About a third of companies still require their workers to receive COVID-19 vaccinations, according to a recent survey. Vaccination policies and exemption procedures must be in place when employers hire new and seasonal workers.
Employer immunization requirements fell to 32 percent this year from 34 percent in 2021, Mercer found in a survey of more than 700 employers. Fewer employers required one booster (16 percent) or two (11 percent).
If there is a spike in COVID-19 infections this winter, 52 percent of companies surveyed said they will provide additional paid time off for employees recovering from COVID-19.
Employers have restarted influenza vaccination clinics and are encouraging employees to self-supply the bivalent COVID-19 booster, said Dr. Jeff Levin-Scherz, executive director and director of public health at WTW in Boston. “This booster shot requires more refrigeration than is normally available at on-site vaccination campaigns and requires 15-minute observation, making it less suitable for on-site vaccination campaigns,” he explained.
Many employers are now treating COVID-19 shots in a similar way to flu shots, with health promotion information and resources for getting the shot, said Mary Kay O’Neill, a senior health consultant for comprehensive health management at Mercer in the Seattle area.
Although the drop in mandatory vaccination is not large in the Mercer survey, said Robin Shea, attorney at Constangy, Brooks, Smith & Prophete in Winston-Salem, NC, “In my experience, employers have become less aggressive when it comes to pushing for COVID immunization than in 2021 and less inclined to threaten employees with termination if they are not vaccinated or boosted.” A major exception is the healthcare industry, where immunizations are generally a requirement rather than a matter of choice, explained Shea added that practices can vary among companies in different parts of the country.
Most government mandates aimed at vaccinating employees in the private sector have lapsed, said Corbin Carter, an attorney with Mintz in New York City. The city’s private-sector staffing requirements officially ended on November 1, and various other federal requirements have been blocked.
Additionally, the tight labor market could discourage some employers from returning to mandatory vaccination policies, said David Barron, an attorney with Cozen O’Connor in Houston.
Some courts are becoming increasingly critical of vaccination requirements, warned Peter Siegel, an attorney with Greenspoon Marder in Fort Lauderdale, Fla.
But most private-sector employers can still have a mandatory vaccination policy, said Amory McAndrew, an attorney with Hoguet Newman Regal & Kenney in New York City. She said a recent decision by which the city would reinstate and compensate public employees who refused to receive their COVID-19 vaccine would not affect immunization requirements for private sector workers. “The focus of the recent judgment was really on the disparity between private and public sector mandates,” she explained.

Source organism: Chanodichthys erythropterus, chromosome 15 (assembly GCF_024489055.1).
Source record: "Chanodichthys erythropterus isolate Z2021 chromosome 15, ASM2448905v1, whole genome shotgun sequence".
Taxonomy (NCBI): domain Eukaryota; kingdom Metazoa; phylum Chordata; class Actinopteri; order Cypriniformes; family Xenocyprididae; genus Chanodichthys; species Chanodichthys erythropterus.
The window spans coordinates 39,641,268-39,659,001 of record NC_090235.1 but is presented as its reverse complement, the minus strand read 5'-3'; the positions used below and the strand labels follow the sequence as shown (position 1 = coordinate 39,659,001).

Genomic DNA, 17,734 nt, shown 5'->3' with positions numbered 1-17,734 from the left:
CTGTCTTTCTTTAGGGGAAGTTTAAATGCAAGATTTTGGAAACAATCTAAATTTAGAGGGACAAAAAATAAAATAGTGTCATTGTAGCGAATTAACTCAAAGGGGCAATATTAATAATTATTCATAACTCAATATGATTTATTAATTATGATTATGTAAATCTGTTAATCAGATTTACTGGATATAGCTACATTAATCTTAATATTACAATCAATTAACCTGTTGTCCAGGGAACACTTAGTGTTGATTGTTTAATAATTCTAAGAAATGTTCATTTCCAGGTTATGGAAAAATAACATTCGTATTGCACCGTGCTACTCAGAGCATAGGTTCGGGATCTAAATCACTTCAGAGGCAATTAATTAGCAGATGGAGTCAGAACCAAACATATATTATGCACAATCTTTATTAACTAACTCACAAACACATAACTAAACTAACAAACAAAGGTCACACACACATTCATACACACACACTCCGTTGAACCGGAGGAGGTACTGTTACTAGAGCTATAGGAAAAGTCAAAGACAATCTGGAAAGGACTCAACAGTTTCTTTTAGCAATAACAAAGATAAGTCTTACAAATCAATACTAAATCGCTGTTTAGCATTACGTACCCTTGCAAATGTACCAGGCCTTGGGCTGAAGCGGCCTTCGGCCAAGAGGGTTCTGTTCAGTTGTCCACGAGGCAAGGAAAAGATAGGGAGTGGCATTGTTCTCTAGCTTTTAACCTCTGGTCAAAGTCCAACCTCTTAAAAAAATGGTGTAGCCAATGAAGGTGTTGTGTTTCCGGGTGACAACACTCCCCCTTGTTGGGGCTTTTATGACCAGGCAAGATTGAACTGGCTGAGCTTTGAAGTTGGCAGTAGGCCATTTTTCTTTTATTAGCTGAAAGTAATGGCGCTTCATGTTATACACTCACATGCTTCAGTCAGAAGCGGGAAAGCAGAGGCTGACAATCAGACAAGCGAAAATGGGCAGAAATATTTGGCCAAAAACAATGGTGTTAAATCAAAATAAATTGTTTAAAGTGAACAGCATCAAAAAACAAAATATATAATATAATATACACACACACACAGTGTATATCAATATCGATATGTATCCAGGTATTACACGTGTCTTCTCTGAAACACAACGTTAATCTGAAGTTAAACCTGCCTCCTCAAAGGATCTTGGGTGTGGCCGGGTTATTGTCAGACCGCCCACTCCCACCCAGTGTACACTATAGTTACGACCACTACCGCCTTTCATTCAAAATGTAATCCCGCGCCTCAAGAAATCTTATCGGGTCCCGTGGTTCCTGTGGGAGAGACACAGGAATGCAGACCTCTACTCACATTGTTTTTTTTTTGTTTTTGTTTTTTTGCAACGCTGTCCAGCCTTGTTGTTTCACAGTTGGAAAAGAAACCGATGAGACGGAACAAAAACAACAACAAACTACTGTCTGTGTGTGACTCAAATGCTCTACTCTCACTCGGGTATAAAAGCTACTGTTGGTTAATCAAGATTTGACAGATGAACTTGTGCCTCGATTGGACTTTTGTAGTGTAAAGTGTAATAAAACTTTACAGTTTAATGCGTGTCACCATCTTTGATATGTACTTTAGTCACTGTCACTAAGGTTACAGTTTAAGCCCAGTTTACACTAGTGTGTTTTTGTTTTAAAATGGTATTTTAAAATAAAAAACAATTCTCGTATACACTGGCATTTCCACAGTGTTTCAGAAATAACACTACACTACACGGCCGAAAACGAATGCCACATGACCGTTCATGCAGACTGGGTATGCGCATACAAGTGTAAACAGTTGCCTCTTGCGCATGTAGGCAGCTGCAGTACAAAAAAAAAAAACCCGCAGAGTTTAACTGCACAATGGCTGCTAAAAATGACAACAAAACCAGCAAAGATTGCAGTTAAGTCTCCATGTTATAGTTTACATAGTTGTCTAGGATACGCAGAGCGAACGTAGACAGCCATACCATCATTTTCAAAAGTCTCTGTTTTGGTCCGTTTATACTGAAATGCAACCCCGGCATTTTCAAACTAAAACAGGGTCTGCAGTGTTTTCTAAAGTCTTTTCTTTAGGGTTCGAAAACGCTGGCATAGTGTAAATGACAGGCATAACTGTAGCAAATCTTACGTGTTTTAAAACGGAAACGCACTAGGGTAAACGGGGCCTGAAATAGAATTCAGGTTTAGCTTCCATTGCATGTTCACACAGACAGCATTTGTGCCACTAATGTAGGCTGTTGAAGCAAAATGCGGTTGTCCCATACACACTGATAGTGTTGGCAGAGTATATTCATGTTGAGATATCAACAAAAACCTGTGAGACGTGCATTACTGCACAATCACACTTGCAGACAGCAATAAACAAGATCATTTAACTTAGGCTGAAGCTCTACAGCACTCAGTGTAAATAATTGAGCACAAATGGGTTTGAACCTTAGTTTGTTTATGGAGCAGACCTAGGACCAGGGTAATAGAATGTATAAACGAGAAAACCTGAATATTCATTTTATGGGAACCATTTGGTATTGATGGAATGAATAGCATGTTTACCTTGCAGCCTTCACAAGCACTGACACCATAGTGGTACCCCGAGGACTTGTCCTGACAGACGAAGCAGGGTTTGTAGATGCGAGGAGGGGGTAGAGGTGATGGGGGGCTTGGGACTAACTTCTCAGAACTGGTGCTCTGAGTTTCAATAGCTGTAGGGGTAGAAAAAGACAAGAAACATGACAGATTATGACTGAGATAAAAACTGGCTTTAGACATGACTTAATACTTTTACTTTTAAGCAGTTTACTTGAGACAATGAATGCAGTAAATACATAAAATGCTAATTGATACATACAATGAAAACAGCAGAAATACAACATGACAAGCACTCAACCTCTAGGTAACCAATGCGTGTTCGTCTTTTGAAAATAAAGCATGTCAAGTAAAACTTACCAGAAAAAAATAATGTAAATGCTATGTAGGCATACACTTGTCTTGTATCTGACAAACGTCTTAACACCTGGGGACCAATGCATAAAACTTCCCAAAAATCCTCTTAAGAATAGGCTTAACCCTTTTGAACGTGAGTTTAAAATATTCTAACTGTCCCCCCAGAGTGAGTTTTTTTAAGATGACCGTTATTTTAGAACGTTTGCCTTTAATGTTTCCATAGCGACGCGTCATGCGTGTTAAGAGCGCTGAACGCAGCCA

In most jurisdictions, employers can require vaccination as long as they are willing to make religious or medical arrangements where appropriate, Shea said.
Nonetheless, “It should be noted that in some states, such as Florida and Texas, it is unlawful for employers — at least those not under a federal mandate — to require workers to be vaccinated against COVID,” Shea added.
Religious and Medical Exceptions
Employers who have mandated vaccinations have been generous in granting requests for religious housing, Shea said.
“Even if the request appears to be non-religious in nature — for example, due to vaccine safety concerns — or appears to be a pre-packaged request, I usually recommend contacting the staff member for more information before making the request.” decline request,” she said. “Many people have difficulty articulating abstract religious beliefs.”
In addition, the Equal Employment Opportunity Commission has stated that even if an employee is not a member of a recognized sect, denomination or place of worship, this does not necessarily mean that the belief is non-religious and non-genuine.
Shea added that medical exemption requests will be granted in all cases as long as the employee provides appropriate documentation from a healthcare provider.
When employees fall ill, employers should be as generous as possible by providing time off through sick leave, paid leave where required by law, time off under the Family and Medical Leave Act (FMLA) or non-FMLA medical or personal leave, said Shea.
“Be prepared to take reasonable precautions if the condition appears to be permanent,” she added. “Remote work is a great solution when the job allows it and when the employee is healthy enough to work but there are concerns about contagion.”
There are some jobs where placement is not an option, e.g. B. when employees must work closely with each other or with the public and risks cannot be reduced by personal protective equipment, particularly in certain healthcare facilities or nursing homes, said Carol Goodman, an attorney with Herrick in New York City.
In terms of mandatory masks, sanitizing and other precautions, employers should set their own standards based on what they believe is best for employees and public safety, while considering the culture of their workforce, Shea said.
She would expect significant opposition in many parts of the country if employers required employees to wear masks again.
“If the pandemic returns this winter, we could see increasing pressure on employers to close offices and reintroduce strict safety protocols,” Barron said.